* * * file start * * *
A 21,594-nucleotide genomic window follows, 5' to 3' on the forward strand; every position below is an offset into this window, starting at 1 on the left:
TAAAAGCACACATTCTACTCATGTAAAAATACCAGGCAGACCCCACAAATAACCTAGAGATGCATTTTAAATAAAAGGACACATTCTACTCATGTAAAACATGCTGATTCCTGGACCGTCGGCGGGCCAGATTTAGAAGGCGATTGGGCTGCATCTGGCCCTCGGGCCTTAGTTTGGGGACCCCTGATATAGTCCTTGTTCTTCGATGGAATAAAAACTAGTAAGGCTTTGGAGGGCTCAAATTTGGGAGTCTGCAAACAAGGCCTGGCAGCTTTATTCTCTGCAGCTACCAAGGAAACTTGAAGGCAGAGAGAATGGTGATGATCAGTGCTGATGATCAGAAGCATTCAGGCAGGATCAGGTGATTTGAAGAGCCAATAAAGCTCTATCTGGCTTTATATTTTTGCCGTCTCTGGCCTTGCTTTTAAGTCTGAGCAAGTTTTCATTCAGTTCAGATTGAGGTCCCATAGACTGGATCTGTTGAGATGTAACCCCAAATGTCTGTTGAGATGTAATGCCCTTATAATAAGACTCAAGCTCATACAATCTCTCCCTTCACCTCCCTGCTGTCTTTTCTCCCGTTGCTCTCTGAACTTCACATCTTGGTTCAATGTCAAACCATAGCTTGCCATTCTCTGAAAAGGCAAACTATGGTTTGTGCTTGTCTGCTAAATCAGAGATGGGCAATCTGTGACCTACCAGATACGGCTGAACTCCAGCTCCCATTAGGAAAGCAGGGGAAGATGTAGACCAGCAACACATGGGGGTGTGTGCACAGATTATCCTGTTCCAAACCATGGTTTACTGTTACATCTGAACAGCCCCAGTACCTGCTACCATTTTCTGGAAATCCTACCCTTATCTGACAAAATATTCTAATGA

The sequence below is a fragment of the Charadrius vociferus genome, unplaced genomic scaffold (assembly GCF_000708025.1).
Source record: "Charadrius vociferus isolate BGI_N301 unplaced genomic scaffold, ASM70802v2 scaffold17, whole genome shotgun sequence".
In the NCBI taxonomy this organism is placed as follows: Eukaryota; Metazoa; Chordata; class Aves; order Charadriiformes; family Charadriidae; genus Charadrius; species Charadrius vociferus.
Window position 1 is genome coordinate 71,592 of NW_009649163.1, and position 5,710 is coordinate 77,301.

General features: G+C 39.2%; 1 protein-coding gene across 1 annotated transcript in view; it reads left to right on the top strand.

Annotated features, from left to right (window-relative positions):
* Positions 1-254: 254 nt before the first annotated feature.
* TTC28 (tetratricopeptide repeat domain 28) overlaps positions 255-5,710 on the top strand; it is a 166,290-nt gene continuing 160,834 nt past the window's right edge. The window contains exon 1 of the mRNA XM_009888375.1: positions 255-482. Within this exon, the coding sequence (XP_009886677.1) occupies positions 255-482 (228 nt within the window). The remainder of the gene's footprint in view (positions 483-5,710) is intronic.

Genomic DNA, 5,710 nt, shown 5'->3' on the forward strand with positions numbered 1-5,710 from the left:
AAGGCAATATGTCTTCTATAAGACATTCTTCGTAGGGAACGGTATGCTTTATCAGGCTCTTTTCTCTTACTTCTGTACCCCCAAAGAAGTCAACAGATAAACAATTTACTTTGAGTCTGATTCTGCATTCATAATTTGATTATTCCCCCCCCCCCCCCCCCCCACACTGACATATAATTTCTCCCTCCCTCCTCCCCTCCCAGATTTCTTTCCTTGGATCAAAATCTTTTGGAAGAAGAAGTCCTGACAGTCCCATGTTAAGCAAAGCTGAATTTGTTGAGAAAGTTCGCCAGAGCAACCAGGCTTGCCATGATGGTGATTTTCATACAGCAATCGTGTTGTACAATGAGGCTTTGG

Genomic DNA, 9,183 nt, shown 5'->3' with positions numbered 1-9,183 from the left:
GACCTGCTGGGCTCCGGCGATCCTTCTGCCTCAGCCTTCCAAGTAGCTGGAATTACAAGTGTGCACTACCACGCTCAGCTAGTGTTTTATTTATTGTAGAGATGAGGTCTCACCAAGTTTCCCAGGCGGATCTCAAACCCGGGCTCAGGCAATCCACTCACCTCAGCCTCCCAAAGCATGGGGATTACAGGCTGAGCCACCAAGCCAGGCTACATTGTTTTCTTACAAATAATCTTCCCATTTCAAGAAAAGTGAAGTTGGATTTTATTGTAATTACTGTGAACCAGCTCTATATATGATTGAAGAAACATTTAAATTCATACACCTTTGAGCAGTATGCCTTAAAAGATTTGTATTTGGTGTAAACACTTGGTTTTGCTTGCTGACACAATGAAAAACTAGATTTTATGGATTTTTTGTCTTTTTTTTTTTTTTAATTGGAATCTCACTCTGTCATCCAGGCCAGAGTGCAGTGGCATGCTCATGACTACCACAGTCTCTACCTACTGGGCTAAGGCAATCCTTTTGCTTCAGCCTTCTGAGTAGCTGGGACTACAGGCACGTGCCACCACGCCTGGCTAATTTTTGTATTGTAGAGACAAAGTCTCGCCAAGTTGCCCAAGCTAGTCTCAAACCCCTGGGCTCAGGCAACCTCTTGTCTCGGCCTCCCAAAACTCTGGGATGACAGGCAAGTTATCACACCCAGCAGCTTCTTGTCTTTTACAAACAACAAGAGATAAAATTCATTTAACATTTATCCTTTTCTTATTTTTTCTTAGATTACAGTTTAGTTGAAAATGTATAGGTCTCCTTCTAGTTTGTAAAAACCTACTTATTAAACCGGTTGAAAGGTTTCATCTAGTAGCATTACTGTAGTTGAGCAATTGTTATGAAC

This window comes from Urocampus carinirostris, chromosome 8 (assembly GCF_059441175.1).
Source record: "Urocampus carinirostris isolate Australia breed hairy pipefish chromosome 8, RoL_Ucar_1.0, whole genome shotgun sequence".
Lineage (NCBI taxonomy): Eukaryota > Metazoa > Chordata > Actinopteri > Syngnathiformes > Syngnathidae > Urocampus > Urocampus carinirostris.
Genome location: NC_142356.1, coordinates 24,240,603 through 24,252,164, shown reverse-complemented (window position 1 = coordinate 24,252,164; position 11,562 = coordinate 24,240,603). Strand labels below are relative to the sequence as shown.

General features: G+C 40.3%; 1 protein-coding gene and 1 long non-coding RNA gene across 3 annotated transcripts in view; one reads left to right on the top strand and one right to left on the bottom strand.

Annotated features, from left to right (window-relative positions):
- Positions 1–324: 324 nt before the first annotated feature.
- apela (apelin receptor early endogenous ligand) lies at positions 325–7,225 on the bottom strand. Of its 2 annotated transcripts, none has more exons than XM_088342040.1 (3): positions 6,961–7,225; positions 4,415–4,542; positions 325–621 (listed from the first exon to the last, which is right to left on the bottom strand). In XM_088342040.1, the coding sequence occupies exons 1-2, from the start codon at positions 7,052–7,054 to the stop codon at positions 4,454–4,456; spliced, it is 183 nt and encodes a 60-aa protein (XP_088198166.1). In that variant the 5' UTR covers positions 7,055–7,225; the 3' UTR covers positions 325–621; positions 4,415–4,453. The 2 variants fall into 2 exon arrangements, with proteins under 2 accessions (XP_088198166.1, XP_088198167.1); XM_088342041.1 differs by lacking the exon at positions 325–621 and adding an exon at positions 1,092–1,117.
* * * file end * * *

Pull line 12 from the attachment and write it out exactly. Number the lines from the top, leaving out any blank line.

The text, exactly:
AAGGCAATATGTCTTCTATAAGACATTCTTCGTAGGGAACGGTATGCTTTATCAGGCTCTTTTCTCTTACTTCTGTACCCCCAAAGAAGTCAACAGATAAACAATTTACTTTGAGTCTGATTCTGCATTCATAATTTGATTATTCCCCCCCCCCCCCCCCCCCACACTGACATATAATTTCTCCCTCCCTCCTCCCCTCCCAGATTTCTTTCCTTGGATCAAAATCTTTTGGAAGAAGAAGTCCTGACAGTCCCATGTTAAGCAAAGCTGAATTTGTTGAGAAAGTTCGCCAGAGCAACCAGGCTTGCCATGATGGTGATTTTCATACAGCAATCGTGTTGTACAATGAGGCTTTGG